Re: Report ranks tennis stadium project highest, July 4
Editor: Your headline was so truly correct. It brought tears to my eyes.
The enthusiastic endeavor to promote this tennis venture using the word "ranks" to describe it was perfect. The word also means, foul, gross, musty, coarse and rancid.
We all know it will pass because you always give the taxpayer the best they can afford. What fools these mortals.
Walden St. Germain, Hudson
Neighborhood's gripes are selfish, shortsighted
Editor: After seven months of heated debate on residential assessments, the Tanglewood residents still expect the city of New Port Richey to serve them with a completely free street, sidewalk and related neighborhood improvement package lunch. This is on top of the city's position to pick up 38 percent of the projected project cost, which will, incidentally, be paid for by the remaining taxpayers on the city's tax rolls.
Have any of those anonymous "other" taxpayers ever appeared before the council complaining that their tax dollars are being spent in neighborhoods that they will never see, let alone, step on? Does it positively affect their property values as it will those in the Tanglewood neighborhoods?
The complaining residents fail to realize that the city does not have a strong industrial base, nor does it have a strong retail base, which have traditionally played a backbone role in the city's tax structure. Consequently, the residency base has to be involved in the preservation process of individual properties.
It is also very apparent, as expressed by Tanglewood spokespersons and other local supporters, that a community or city structure need not look to the future in the area of educational or cultural growth but rather to maintain the status quo of past decades. Therefore, you have the ignorant condemnation of any forward-thinking city as it relates to improving the city center retail and cultural environments.
Do they not realize the more commercial tax dollars a city can generate the better it will be for all residences in the long run? Furthermore, need they be reminded, chamber public meetings are not the place for rude, disrespectful behavior and slovenly dress?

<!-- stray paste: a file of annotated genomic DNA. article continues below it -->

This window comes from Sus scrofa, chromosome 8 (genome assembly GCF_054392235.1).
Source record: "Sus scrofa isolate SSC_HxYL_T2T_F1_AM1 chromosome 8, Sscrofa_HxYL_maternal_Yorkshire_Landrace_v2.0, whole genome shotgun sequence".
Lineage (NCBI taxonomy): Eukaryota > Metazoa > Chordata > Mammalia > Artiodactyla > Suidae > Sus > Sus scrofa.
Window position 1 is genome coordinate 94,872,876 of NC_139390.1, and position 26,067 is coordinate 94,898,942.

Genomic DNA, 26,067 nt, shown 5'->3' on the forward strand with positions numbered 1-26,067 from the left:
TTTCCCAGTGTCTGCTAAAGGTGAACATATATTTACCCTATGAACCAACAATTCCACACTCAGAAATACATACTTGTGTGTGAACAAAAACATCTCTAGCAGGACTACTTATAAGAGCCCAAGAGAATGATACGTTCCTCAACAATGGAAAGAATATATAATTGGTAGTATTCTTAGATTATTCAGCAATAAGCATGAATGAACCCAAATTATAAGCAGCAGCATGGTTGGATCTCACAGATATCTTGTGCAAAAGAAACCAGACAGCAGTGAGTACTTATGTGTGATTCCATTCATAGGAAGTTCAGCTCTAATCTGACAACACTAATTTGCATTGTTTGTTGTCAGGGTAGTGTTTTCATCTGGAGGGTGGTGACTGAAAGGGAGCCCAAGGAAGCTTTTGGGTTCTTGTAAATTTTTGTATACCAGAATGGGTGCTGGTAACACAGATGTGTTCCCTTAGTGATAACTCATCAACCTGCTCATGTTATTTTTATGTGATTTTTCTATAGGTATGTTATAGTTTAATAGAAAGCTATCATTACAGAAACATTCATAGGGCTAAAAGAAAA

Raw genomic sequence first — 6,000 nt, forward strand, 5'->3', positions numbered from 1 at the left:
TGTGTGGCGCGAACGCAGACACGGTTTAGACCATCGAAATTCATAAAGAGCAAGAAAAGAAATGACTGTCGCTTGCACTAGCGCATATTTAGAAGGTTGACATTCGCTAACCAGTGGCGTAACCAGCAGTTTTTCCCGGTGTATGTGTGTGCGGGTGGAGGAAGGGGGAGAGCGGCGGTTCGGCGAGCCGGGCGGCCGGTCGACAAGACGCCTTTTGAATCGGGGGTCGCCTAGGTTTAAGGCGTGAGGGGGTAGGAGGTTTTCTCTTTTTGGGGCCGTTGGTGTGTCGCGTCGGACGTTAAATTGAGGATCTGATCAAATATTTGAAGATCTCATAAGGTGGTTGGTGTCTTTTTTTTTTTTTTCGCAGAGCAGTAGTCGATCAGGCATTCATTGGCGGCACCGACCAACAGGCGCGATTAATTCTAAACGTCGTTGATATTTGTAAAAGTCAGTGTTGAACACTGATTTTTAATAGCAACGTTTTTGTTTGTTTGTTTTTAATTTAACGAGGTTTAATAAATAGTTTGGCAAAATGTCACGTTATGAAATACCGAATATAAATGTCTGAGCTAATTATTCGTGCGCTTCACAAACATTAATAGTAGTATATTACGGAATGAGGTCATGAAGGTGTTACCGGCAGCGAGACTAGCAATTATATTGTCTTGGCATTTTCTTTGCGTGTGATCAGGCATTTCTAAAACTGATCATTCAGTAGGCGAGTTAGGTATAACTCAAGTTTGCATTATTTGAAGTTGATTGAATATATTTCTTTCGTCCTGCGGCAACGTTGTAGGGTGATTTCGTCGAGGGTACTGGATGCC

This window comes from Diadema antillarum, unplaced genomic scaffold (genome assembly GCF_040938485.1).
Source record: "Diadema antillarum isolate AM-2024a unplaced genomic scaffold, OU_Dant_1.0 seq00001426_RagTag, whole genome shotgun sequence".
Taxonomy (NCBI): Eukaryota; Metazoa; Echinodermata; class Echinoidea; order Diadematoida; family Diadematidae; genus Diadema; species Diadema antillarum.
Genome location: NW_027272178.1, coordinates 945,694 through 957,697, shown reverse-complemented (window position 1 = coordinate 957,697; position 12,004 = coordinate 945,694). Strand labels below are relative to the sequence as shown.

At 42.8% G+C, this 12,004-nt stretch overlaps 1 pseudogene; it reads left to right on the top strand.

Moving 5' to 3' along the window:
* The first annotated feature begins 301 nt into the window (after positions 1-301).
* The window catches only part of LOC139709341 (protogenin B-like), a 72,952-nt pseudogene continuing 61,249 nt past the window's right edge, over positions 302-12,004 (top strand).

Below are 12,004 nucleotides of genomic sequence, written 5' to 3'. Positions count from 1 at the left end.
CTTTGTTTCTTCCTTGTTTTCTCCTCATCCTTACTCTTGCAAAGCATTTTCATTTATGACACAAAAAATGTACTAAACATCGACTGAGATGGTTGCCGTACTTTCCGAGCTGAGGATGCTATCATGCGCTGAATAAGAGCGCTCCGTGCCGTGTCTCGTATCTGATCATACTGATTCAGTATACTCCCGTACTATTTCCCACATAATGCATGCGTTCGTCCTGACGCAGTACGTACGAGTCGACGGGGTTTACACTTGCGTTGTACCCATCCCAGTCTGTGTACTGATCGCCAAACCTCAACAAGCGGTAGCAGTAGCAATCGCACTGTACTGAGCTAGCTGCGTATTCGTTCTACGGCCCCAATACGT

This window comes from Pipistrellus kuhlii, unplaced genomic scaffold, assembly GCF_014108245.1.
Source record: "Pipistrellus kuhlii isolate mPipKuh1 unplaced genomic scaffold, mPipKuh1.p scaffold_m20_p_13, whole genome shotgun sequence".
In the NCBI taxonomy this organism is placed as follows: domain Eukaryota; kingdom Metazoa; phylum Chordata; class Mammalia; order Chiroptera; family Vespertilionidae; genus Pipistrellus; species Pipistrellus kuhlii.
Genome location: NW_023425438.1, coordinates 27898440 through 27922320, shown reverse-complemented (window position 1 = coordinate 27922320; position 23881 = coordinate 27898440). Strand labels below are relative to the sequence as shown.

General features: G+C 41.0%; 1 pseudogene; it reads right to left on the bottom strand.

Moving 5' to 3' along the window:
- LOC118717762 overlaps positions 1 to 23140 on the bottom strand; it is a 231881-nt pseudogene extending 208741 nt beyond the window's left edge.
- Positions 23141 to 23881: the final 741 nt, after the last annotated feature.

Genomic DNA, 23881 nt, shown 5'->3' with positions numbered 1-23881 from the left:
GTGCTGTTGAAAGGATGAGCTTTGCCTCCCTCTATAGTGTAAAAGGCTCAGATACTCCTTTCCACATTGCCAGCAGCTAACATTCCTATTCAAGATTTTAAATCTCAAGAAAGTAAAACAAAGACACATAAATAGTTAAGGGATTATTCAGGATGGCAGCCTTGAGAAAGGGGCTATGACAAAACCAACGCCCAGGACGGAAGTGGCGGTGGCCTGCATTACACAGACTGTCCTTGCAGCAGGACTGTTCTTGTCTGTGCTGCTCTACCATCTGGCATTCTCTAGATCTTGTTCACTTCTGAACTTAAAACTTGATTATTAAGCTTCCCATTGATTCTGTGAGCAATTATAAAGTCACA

New Port Richey has many other pressing needs for improvement dollars other than the Tanglewood debauchery. I suggest those other needs be addressed should Tanglewood's shortsightedness continue. There is no free lunch!
George L. Robinson
New Port Richey
Anclote lighthouse needs tender loving care
Editor: For a good number of years I heard they were going to fix up Anclote Island and the tower, yet people have told me they haven't seen any progress.
When the Cape Hatteras lighthouse in North Carolina was being moved, it made the news and drew thousands. On the videotape that I purchased, people came from as far away as Europe to see the move.
The Anclote Key lighthouse was built in 1887 and has been standing in the same place for 114 years. It was taken over by the Coast Guard, automated, decommissioned in 1984 and left to rot.
I've been a resident of the area for more than 20 years and remember the lighthouse beam shining over Alt. U.S. 19 in Tarpon Springs. It was thought of as a giant lawn ornament and useless as some stated years ago, but to boaters it was important. Many were saddened when it was turned off and some of us knew that it would be forgotten and mistreated.
This lighthouse, like a sea turtle or manatee, can't speak for itself. After a while you get tired of politicians always talking about what they are going to do to help, and the next time you hear about them they just vetoed the funds for the project. They really don't care what they say, as long as it gets votes.
Everybody knew about Cape Hatteras and its move; nobody knows about the restoration of Anclote Key. I could never compare Cape Hatteras and Anclote Key; they are like night and day. Hatteras is a well-maintained tourist attraction and loved by all. Anclote Key is an eyesore in the Gulf of Mexico in need of tender loving care.
Gina Austin, Port Richey
Editor's note: The current state includes $370,500 to conserve or replace key metal components and glass in the light's lantern room, remove lead paint and paint the 101-foot tower.